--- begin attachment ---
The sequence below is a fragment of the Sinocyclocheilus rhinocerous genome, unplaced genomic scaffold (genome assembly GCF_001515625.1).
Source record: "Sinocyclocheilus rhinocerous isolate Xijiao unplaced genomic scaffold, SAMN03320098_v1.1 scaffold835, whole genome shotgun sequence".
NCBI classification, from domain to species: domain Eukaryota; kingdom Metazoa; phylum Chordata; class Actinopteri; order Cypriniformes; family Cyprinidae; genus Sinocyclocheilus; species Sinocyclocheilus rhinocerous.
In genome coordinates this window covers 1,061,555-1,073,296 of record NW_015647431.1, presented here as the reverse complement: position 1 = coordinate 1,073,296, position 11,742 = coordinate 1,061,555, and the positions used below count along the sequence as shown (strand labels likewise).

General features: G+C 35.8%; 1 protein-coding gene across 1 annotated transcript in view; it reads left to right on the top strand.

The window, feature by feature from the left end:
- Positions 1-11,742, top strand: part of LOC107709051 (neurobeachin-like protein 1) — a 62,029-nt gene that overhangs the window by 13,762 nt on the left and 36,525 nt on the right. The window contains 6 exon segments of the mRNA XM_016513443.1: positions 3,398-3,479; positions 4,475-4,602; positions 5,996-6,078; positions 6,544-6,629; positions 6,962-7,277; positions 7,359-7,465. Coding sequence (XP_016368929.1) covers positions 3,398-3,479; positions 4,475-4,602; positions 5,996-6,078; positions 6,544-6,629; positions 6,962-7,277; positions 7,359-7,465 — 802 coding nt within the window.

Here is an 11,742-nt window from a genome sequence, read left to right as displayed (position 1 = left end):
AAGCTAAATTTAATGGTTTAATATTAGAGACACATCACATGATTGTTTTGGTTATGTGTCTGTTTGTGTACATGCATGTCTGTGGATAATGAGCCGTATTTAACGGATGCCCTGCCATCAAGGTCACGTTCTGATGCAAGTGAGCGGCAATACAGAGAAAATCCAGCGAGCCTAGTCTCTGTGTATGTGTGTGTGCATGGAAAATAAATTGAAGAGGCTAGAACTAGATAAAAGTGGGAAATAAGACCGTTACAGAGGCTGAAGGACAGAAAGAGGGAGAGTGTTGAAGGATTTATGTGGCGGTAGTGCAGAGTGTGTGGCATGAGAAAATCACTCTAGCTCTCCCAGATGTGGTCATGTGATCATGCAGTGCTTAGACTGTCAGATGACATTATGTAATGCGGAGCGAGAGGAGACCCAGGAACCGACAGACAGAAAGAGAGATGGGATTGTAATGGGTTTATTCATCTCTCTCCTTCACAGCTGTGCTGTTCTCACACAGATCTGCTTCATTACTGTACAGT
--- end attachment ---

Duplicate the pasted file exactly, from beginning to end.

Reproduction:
The sequence below is a fragment of the Sinocyclocheilus rhinocerous genome, unplaced genomic scaffold (genome assembly GCF_001515625.1).
Source record: "Sinocyclocheilus rhinocerous isolate Xijiao unplaced genomic scaffold, SAMN03320098_v1.1 scaffold835, whole genome shotgun sequence".
NCBI classification, from domain to species: domain Eukaryota; kingdom Metazoa; phylum Chordata; class Actinopteri; order Cypriniformes; family Cyprinidae; genus Sinocyclocheilus; species Sinocyclocheilus rhinocerous.
In genome coordinates this window covers 1,061,555-1,073,296 of record NW_015647431.1, presented here as the reverse complement: position 1 = coordinate 1,073,296, position 11,742 = coordinate 1,061,555, and the positions used below count along the sequence as shown (strand labels likewise).

General features: G+C 35.8%; 1 protein-coding gene across 1 annotated transcript in view; it reads left to right on the top strand.

The window, feature by feature from the left end:
- Positions 1-11,742, top strand: part of LOC107709051 (neurobeachin-like protein 1) — a 62,029-nt gene that overhangs the window by 13,762 nt on the left and 36,525 nt on the right. The window contains 6 exon segments of the mRNA XM_016513443.1: positions 3,398-3,479; positions 4,475-4,602; positions 5,996-6,078; positions 6,544-6,629; positions 6,962-7,277; positions 7,359-7,465. Coding sequence (XP_016368929.1) covers positions 3,398-3,479; positions 4,475-4,602; positions 5,996-6,078; positions 6,544-6,629; positions 6,962-7,277; positions 7,359-7,465 — 802 coding nt within the window.

Here is an 11,742-nt window from a genome sequence, read left to right as displayed (position 1 = left end):
AAGCTAAATTTAATGGTTTAATATTAGAGACACATCACATGATTGTTTTGGTTATGTGTCTGTTTGTGTACATGCATGTCTGTGGATAATGAGCCGTATTTAACGGATGCCCTGCCATCAAGGTCACGTTCTGATGCAAGTGAGCGGCAATACAGAGAAAATCCAGCGAGCCTAGTCTCTGTGTATGTGTGTGTGCATGGAAAATAAATTGAAGAGGCTAGAACTAGATAAAAGTGGGAAATAAGACCGTTACAGAGGCTGAAGGACAGAAAGAGGGAGAGTGTTGAAGGATTTATGTGGCGGTAGTGCAGAGTGTGTGGCATGAGAAAATCACTCTAGCTCTCCCAGATGTGGTCATGTGATCATGCAGTGCTTAGACTGTCAGATGACATTATGTAATGCGGAGCGAGAGGAGACCCAGGAACCGACAGACAGAAAGAGAGATGGGATTGTAATGGGTTTATTCATCTCTCTCCTTCACAGCTGTGCTGTTCTCACACAGATCTGCTTCATTACTGTACAGT